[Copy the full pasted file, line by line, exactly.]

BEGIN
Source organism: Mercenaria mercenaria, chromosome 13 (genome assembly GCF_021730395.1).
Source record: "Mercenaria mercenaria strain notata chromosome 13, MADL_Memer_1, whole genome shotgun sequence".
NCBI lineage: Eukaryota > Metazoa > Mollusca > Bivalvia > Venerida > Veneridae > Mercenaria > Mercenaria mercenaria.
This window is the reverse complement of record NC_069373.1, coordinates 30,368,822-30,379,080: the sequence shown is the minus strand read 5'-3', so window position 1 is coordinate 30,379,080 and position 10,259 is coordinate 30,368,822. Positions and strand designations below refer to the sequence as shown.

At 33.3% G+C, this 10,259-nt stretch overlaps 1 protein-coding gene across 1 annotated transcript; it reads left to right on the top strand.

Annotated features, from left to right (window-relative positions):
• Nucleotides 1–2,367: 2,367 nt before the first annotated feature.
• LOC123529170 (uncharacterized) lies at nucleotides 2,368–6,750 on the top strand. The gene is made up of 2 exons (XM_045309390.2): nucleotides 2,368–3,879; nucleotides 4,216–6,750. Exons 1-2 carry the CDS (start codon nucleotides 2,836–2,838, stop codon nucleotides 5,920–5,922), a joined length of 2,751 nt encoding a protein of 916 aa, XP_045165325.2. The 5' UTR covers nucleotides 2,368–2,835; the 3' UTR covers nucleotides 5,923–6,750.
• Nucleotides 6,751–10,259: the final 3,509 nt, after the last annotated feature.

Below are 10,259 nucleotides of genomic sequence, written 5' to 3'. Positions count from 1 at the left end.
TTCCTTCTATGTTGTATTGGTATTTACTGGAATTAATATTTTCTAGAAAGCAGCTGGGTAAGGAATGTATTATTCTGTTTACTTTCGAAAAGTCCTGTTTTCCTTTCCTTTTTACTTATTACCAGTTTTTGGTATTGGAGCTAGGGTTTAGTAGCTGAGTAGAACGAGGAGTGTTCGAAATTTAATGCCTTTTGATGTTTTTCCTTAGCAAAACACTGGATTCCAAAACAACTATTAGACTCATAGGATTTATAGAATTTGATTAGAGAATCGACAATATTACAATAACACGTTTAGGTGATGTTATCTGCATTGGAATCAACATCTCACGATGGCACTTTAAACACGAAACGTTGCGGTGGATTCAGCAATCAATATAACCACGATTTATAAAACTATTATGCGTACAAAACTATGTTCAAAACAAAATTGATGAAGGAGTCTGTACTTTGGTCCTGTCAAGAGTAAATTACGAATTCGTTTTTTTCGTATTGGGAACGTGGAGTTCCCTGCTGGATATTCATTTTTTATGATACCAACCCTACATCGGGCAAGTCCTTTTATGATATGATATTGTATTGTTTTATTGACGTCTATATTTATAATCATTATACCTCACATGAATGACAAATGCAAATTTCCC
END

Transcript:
Source organism: Mercenaria mercenaria, chromosome 13 (genome assembly GCF_021730395.1).
Source record: "Mercenaria mercenaria strain notata chromosome 13, MADL_Memer_1, whole genome shotgun sequence".
NCBI lineage: Eukaryota > Metazoa > Mollusca > Bivalvia > Venerida > Veneridae > Mercenaria > Mercenaria mercenaria.
This window is the reverse complement of record NC_069373.1, coordinates 30,368,822-30,379,080: the sequence shown is the minus strand read 5'-3', so window position 1 is coordinate 30,379,080 and position 10,259 is coordinate 30,368,822. Positions and strand designations below refer to the sequence as shown.

At 33.3% G+C, this 10,259-nt stretch overlaps 1 protein-coding gene across 1 annotated transcript; it reads left to right on the top strand.

Annotated features, from left to right (window-relative positions):
• Nucleotides 1–2,367: 2,367 nt before the first annotated feature.
• LOC123529170 (uncharacterized) lies at nucleotides 2,368–6,750 on the top strand. The gene is made up of 2 exons (XM_045309390.2): nucleotides 2,368–3,879; nucleotides 4,216–6,750. Exons 1-2 carry the CDS (start codon nucleotides 2,836–2,838, stop codon nucleotides 5,920–5,922), a joined length of 2,751 nt encoding a protein of 916 aa, XP_045165325.2. The 5' UTR covers nucleotides 2,368–2,835; the 3' UTR covers nucleotides 5,923–6,750.
• Nucleotides 6,751–10,259: the final 3,509 nt, after the last annotated feature.

Below are 10,259 nucleotides of genomic sequence, written 5' to 3'. Positions count from 1 at the left end.
TTCCTTCTATGTTGTATTGGTATTTACTGGAATTAATATTTTCTAGAAAGCAGCTGGGTAAGGAATGTATTATTCTGTTTACTTTCGAAAAGTCCTGTTTTCCTTTCCTTTTTACTTATTACCAGTTTTTGGTATTGGAGCTAGGGTTTAGTAGCTGAGTAGAACGAGGAGTGTTCGAAATTTAATGCCTTTTGATGTTTTTCCTTAGCAAAACACTGGATTCCAAAACAACTATTAGACTCATAGGATTTATAGAATTTGATTAGAGAATCGACAATATTACAATAACACGTTTAGGTGATGTTATCTGCATTGGAATCAACATCTCACGATGGCACTTTAAACACGAAACGTTGCGGTGGATTCAGCAATCAATATAACCACGATTTATAAAACTATTATGCGTACAAAACTATGTTCAAAACAAAATTGATGAAGGAGTCTGTACTTTGGTCCTGTCAAGAGTAAATTACGAATTCGTTTTTTTCGTATTGGGAACGTGGAGTTCCCTGCTGGATATTCATTTTTTATGATACCAACCCTACATCGGGCAAGTCCTTTTATGATATGATATTGTATTGTTTTATTGACGTCTATATTTATAATCATTATACCTCACATGAATGACAAATGCAAATTTCCC